Does Insomnia Affect Hearing Loss?

Man with hearing loss lying in bed suffering from insomnia

Sleepless nights aren’t any fun. And when it occurs frequnetly, it’s particularly vexing. You lie awake tossing and turning, looking at the time over and over, and stressing about how tired you will be tomorrow. Medical professionals call this type of persistent sleeplessness “insomnia”. Over time, the effects of chronic insomnia will compound, negatively impacting your general health.

And, maybe not surprisingly, “your overall health” includes your hearing health. That’s correct, insomnia can have an affect on your ability to hear. Though the relationship between hearing loss and insomnia may not be a cause-and-effect situation, there’s still a connection there.

Can lack of sleep affect your hearing?

How could loss of sleep possibly impact your hearing? According to considerable research, your cardiovascular system can be influenced by insomnia over a long period of time. It becomes harder for your blood to flow into all of the extremities of your body when you don’t get the recuperative power of a good night’s sleep.

Anxiety and stress also increase with insomnia. Feeling stressed and anxious will impact you in physiological ways as well as mentally.

So, how does hearing loss play into that? Your ears work because they’re filled with delicate little hairs known as stereocilia. These fragile hairs vibrate when sound occurs and the information gets sent to your brain, which then translates those vibrations into sounds.

When your circulatory system is not functioning properly, these hairs have a difficult time remaining healthy. These hairs can, in some cases, be irreversibly damaged. And once that takes place, your hearing will be irrevocably damaged. Permanent hearing loss can be the outcome, and the longer the circulation problems continue, the worse the damage will be.

Is the opposite true?

If insomnia can affect your hearing health, can hearing loss stop you from sleeping? It’s definitely possible. Hearing loss can make the world really quiet, and some people like a little bit of sound when they sleep. This means that the quiet of hearing loss can sometimes prevent normal sleeping. Another way that hearing loss could cost you some sleep is if you find yourself stressed about losing your hearing.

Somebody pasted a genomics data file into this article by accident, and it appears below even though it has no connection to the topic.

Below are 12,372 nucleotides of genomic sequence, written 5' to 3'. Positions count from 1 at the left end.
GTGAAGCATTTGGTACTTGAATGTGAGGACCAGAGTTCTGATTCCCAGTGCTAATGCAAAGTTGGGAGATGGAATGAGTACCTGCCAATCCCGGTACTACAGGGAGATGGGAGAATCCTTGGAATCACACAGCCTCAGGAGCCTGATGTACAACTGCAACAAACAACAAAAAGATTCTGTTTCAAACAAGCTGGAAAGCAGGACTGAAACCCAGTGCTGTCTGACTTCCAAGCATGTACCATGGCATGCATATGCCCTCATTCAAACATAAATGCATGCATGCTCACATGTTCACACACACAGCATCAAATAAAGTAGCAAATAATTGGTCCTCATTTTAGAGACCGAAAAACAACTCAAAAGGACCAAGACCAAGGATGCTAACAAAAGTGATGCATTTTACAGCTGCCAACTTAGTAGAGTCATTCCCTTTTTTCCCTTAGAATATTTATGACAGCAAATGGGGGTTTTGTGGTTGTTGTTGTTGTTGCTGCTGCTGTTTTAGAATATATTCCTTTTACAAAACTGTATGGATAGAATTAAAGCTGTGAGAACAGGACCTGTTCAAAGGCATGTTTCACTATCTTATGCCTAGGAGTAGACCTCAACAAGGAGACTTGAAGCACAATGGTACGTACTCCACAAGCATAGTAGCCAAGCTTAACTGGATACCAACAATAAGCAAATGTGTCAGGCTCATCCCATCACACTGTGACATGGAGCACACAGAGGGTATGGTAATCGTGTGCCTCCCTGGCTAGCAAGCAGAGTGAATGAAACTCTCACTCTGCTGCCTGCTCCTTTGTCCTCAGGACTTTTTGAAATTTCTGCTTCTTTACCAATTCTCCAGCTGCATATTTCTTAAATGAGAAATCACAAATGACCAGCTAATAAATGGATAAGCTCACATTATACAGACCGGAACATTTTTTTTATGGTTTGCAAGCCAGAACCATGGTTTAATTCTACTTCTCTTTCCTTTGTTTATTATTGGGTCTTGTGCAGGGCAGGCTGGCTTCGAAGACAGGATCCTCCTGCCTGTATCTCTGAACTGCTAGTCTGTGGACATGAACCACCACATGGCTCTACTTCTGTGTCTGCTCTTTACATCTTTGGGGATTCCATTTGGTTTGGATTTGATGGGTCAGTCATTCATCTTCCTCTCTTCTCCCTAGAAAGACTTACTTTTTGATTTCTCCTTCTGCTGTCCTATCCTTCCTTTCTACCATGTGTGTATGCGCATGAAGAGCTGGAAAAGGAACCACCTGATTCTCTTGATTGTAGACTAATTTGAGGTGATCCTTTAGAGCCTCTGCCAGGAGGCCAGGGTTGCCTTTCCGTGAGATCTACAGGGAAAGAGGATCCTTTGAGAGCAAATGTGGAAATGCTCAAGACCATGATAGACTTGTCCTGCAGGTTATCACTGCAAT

If you have hearing loss, what can you do to get a good night’s sleep? Stress on your brain can be reduced by wearing your hearing aids every day because you won’t be wearing them while you sleep. It can also help if you implement some other sleep-health tips.

How to get a good night’s sleep

  • Try not to utilize your bedroom for other activities other than sleeping: Try to minimize the amount of things you use your bedroom for. For instance, don’t do work in your bedroom.
  • For at least 60 minutes, avoid looking at screens: (Really, the longer the better.) Your brain has a tendency to be activated by looking at screens.
  • Get some exercise regularly: You could go to bed with some extra energy if you don’t get enough exercise. Being active every day can help.
  • Avoid using alcohol before you go to bed: Your natural sleep cycle will be disrupted by drinking alcohol before bed.
  • Try to de-stress as much as possible: It may not be possible to get rid of every stressor from your life, but giving yourself time to de-stress is essential. Do something relaxing before you go to bed.
  • For at least a couple of hours before bed, try to avoid liquids: Each time you need to get up and go to the bathroom, you initiate the wake up process. So, sleeping through the night is much better.
  • Don’t drink caffeine after midday.: Even if you drink decaf, it still has enough caffeine to give you problems sleeping. Soda also falls into this category.

Take care of your hearing health

You can still control your symptoms even if you have hearing loss along with some insomnia.

If you’re worried about your hearing, schedule an appointment with us today.

The site information is for educational and informational purposes only and does not constitute medical advice. To receive personalized advice or treatment, schedule an appointment.

Stop struggling to hear conversations. Come see us today. Call or Text